Education Social Studies
People protest outside the offices of the New Mexico Public Education Department's office in Albuquerque, New Mexico on Nov. 12, 2021,
Cedar Attanasio—AP
December 29, 2021 9:18 AM EST

Looking back at 2021, the year was characterized by the challenges and joys of the world opening up again after a year of uncertainty and social distancing. (And then, in recent weeks, locking back down again with the emergence of the Omicron variant.) One of the most cogent ways to see the reach of this over the past year was through language—the colorful ways that we communicated the many changes, and described our adjustments, to our new way of life.

Take for example, the emergence of “hot vax summer,” a cheeky phrase coined by recently vaccinated singles ready for the thrills of a potential surge in social action after a long and lonely year of social distancing. Or breakthrough, a descriptor that’s taken on new meaning when used to talk about the emergence of new variants of COVID-19, which can infect people even when they’re vaccinated against the disease.

Of course, it wasn’t just the pandemic that shaped how we communicated this year—it would be difficult to overlook the outstanding influence of the virtual world on 2021. Between an upswing in interest in cryptocurrency and the growing interest in NFTs (more on what exactly those are, below), the lines between the natural world and the digital world—or should we say, the Metaverse—seem to be converging more and more.

Here, TIME rounds up some of the words that—for better or worse (and sometimes both)—have defined 2021:

Bestie, noun: an abbreviation for “best friend;” a term of endearment popularized by TikTok, as in “So true, bestie!”

Breakthrough, adjective: Used to describe an infection, as with COVID-19, that occurs despite vaccination against the disease.

Illustration by Kim Sielbeck for TIME

Cheugy, adjective: A catchall descriptor for someone or something that is basic, trying too hard or not trendy; originating on TikTok, it’s often used by Gen Z to deride millennial trends.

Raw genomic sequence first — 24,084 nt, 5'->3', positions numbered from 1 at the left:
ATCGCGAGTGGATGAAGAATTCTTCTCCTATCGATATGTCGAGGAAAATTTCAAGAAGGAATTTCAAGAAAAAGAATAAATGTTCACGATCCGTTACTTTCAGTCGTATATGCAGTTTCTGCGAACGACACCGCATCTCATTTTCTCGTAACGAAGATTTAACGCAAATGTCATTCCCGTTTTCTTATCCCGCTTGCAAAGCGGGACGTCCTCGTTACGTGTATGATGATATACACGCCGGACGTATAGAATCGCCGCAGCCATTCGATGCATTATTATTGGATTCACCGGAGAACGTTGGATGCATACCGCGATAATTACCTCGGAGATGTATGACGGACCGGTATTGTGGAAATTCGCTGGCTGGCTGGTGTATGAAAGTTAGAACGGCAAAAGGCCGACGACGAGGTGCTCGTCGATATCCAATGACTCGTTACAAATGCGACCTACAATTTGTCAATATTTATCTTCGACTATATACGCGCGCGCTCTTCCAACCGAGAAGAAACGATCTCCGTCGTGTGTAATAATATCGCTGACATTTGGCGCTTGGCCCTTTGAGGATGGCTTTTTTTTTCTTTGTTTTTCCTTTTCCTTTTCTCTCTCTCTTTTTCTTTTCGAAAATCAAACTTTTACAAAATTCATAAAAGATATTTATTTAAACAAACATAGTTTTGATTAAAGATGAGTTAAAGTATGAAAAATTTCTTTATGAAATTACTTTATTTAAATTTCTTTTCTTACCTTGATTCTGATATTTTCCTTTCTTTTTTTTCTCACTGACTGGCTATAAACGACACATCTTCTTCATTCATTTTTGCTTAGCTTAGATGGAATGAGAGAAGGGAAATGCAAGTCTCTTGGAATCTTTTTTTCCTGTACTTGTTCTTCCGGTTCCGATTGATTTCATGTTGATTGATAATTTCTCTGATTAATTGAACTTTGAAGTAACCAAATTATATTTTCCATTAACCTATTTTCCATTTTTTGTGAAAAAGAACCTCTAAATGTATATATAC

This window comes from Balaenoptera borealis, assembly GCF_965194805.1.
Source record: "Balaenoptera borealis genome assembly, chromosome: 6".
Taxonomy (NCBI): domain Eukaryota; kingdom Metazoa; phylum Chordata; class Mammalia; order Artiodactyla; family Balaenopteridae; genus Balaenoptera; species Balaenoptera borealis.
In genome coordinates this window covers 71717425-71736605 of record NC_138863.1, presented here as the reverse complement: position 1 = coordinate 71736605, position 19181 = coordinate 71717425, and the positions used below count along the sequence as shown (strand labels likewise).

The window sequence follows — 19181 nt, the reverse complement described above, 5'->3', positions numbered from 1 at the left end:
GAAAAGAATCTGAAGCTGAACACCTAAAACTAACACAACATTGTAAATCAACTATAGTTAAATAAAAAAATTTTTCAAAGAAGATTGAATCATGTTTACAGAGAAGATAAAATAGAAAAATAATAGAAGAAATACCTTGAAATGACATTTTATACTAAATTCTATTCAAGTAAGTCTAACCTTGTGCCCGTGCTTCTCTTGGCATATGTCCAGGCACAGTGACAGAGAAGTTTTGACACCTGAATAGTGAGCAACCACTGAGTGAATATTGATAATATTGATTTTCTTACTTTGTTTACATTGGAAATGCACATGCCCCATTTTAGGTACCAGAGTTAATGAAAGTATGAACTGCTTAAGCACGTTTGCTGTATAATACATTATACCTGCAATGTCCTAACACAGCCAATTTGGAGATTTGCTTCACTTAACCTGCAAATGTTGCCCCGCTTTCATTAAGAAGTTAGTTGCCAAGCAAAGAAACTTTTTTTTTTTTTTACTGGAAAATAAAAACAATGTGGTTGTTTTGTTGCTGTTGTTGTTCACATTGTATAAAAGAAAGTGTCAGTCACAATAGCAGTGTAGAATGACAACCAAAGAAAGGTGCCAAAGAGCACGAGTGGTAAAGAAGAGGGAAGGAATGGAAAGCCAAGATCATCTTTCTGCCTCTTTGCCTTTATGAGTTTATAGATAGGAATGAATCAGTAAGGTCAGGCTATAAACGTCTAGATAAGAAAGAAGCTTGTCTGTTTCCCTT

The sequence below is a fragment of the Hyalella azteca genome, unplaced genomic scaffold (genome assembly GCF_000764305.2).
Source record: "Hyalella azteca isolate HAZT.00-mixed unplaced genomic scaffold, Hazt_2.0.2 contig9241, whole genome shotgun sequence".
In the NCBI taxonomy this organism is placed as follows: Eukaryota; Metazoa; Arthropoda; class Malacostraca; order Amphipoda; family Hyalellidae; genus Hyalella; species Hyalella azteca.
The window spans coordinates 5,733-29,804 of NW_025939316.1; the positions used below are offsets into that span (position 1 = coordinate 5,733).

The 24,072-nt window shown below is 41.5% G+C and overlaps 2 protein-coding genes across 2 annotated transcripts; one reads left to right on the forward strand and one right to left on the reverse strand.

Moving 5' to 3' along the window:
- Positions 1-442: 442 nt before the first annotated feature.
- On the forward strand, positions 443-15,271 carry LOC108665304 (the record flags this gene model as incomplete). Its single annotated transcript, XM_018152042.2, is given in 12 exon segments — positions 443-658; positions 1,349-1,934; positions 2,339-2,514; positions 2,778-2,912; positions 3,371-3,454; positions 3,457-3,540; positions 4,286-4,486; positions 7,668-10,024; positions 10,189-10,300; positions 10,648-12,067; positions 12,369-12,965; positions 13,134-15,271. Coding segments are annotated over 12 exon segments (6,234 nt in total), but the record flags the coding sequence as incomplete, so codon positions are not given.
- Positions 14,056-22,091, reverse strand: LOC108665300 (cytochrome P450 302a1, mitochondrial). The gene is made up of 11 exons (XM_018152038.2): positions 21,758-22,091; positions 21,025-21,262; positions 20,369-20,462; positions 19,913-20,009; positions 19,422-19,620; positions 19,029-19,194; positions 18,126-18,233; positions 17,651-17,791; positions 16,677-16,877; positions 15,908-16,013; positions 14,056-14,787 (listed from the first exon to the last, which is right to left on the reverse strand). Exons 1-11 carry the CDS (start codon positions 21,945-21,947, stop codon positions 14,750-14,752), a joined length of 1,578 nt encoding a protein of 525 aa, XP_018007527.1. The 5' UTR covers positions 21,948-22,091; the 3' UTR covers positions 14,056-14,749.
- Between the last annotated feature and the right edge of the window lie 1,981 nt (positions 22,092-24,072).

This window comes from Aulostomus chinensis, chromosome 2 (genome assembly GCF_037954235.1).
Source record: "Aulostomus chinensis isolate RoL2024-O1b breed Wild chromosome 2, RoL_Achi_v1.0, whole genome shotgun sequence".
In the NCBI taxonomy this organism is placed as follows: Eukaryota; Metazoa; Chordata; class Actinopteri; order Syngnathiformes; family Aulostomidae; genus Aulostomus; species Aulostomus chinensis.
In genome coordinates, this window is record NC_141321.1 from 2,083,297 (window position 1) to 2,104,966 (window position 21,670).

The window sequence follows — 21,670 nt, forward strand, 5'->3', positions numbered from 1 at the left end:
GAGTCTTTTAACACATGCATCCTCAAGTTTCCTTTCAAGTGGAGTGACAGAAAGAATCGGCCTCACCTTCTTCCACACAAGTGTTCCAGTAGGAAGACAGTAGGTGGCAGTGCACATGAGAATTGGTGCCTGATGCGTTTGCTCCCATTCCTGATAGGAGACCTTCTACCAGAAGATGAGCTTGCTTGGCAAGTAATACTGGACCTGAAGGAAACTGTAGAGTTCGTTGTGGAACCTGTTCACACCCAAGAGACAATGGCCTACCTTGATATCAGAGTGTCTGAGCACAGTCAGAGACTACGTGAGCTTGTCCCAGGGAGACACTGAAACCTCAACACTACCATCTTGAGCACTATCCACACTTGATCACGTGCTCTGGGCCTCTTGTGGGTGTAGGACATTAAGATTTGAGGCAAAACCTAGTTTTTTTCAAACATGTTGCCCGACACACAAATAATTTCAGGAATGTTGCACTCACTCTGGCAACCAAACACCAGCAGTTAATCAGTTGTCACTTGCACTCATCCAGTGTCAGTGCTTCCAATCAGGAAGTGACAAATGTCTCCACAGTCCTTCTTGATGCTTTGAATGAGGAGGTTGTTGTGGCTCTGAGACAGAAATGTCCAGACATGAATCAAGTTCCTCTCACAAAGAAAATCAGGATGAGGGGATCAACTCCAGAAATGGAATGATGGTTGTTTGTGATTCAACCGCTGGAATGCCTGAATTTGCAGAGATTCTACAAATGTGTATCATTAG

Critical race theory, noun: (1) An intellectual movement contextualizing the effects of structural racism; (2) a buzzword in the debate over how students should be learning about race.

Read more: ‘Critical Race Theory Is Simply the Latest Bogeyman.’ Inside the Fight Over What Kids Learn About America’s History

Deplatform, verb: To ban, boycott or otherwise limit the influence of someone on a platform—usually a social media or other public forum.

Eco-anxiety, noun: Significant unease or fear about climate change and the current and future environmental harm it poses to the earth.

Himbo, noun: An attractive, but not intellectually bright man.

Illustration by Kim Sielbeck for TIME

Hot vax summer, noun: A season of surging social action for vaccinated singles, predicted (if not realized) after a year of distancing.

Hybrid, adjective: To be composed of mixed parts, as in an employment model in which employees are expected to mix in-person and remote work.

Metaverse, noun: (1) A digital realm or collective of virtual experiences, environments and assets; (2) A vision of the future of the Internet, as promulgated by Facebook’s October announcement that it was renaming itself Meta.

Read more: Why TIME Is Launching a New Newsletter on the Metaverse

Murraya, noun: (1) A genus of tropical Asiatic and Australian trees and shrubs, and (2) the word with which Zaila Avant-garde in July became the first Black American winner of the Scripps National Spelling Bee, which dates to 1925.

Illustration by Kim Sielbeck for TIME

Regencycore, noun and/or adjective: A fashion and culture trend inspired by the look of the British Regency period—or by Netflix’s hit Bridgerton and the series’ celebration of early 19th century aristocrats and their glamorous foibles.

Second gentleman, title: The male partner of a U.S. Vice President (see: Doug Emhoff, husband of Kamala Harris).


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Write to Cady Lang at [email protected].

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